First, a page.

February 15, 2010 by: Dom
FEBRUARY 25TH • MARCH 27TH, 2010
Skoto Gallery is pleased to present Layers, an exhibition of recent paintings by the Ghanaian-born artist George Afedzi Hughes. This will be his first solo exhibition at the gallery. The reception is Thursday, February 25th, 6-8pm and the artist will be present.
“Art may not stop violence, but present philosophic examples of human activity as creative alternatives” is one important credo of George Afedzi Hughes. Connected in several ways with former works, the core topic of his Layers series is the ubiquity of violence—in societies, in ecologies and in man as part of nature. Hughes is focusing on the inevitability to escape violence and its related emotional dynamics—and the basic necessity to try it over and over again. His new works are tending to the layers that superimpose blocked-out aspects everywhere in the world. He is bringing up widely tabooed matters nevertheless lurking behind the surface concerning personal experiences as well as historical phenomena like colonialism, current socio-political developments and present-day global conflicts. In short: his work is thematically dominated by visual reminders of the savage side of man and human societies.
In his artistic visions Hughes is creating oppressive and disturbing worlds, exposing suppressed realities and the irrational and frightful side of daily routines and of the seemingly rational and normal. His pictures are troubling and not easy to interpret: everywhere we see confusing images associated with decadence, things associated with violence such as severed limbs of humans and animals, and unexpected and distressing juxtapositions of body parts or skeletons with man-made objects such as guns, bullets, sabers, tanks or commercial signs. For the artist, “the use of violent narratives in painting…is a civil necessity if the objective is to speak against the negative effects of violence.” In his paintings, Hughes plays with expectations and surprise and challenges familiar patterns of perception and interpretation. He breaks with accustomed ways of seeing things and shakes up expectations by presenting seemingly unrelated objects. Hughes is demonstrating the perish-ability of nature as well as of man and his moral values and qualities: sports, religion, culture and affection to play—everything is for sale, degraded to a commodity and ruled by money and violence.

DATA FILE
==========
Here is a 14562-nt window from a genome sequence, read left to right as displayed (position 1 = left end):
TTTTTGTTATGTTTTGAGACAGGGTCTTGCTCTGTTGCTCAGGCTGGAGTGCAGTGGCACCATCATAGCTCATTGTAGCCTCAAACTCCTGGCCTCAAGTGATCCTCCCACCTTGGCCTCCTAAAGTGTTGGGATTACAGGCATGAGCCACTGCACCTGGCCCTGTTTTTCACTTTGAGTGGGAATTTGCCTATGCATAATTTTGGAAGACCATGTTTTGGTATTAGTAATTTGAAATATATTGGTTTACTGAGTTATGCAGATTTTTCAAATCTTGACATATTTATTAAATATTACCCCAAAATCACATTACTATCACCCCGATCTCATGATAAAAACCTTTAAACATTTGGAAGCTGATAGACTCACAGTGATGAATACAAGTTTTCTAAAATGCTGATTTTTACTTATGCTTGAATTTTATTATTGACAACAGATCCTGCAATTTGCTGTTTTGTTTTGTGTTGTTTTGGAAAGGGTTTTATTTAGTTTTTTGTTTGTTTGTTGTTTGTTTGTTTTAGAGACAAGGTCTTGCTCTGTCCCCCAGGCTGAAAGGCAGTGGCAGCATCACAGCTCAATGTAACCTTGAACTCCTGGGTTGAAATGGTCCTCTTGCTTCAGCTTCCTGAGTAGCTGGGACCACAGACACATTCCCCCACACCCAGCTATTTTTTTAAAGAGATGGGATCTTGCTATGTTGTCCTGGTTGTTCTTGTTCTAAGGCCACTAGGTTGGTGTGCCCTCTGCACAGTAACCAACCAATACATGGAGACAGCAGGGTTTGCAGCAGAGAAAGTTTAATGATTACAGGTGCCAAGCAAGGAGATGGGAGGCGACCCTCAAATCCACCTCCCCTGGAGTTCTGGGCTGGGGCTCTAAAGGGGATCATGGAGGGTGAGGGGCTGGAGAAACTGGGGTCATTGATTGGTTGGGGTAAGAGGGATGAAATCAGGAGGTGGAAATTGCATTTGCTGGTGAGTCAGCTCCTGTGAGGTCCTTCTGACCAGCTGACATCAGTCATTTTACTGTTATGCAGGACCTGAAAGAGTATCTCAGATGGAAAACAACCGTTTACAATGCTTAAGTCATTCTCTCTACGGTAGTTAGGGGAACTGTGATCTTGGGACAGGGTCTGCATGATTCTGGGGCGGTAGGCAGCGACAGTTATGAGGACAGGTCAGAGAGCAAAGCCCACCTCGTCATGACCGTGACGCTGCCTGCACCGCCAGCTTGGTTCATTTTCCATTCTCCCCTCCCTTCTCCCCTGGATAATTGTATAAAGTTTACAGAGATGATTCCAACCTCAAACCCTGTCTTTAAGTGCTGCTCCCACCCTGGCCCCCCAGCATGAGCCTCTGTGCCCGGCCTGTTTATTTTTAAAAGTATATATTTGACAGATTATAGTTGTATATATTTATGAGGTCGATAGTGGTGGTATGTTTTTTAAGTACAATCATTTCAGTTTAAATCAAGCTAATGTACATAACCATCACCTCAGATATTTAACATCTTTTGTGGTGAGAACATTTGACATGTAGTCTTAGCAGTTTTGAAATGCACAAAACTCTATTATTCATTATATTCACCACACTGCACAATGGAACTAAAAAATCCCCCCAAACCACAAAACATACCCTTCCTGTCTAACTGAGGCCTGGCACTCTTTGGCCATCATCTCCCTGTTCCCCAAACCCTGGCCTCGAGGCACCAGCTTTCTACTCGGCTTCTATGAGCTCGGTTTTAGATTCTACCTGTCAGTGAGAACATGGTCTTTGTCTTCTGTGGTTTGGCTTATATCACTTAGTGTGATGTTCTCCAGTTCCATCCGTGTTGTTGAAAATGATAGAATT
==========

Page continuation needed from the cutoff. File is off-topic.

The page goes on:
Born 1962 in Sekondi (Ghana) and after moving to the US in 1994, Hughes obtained a Master of Fine Arts in Painting/ Drawing Minor from Bowling Green State University (Ohio) in 2001. Since 2006 he is Assistant Professor of Painting at the Visual Studies Department of the University at Buffalo, New York. Painting is an integral part of his creative oeuvre but his artistic activities also include poetry, assemblage and performances. The “layered aspects” of his new series are reflected in the use of materials applied to the canvas in several layers.
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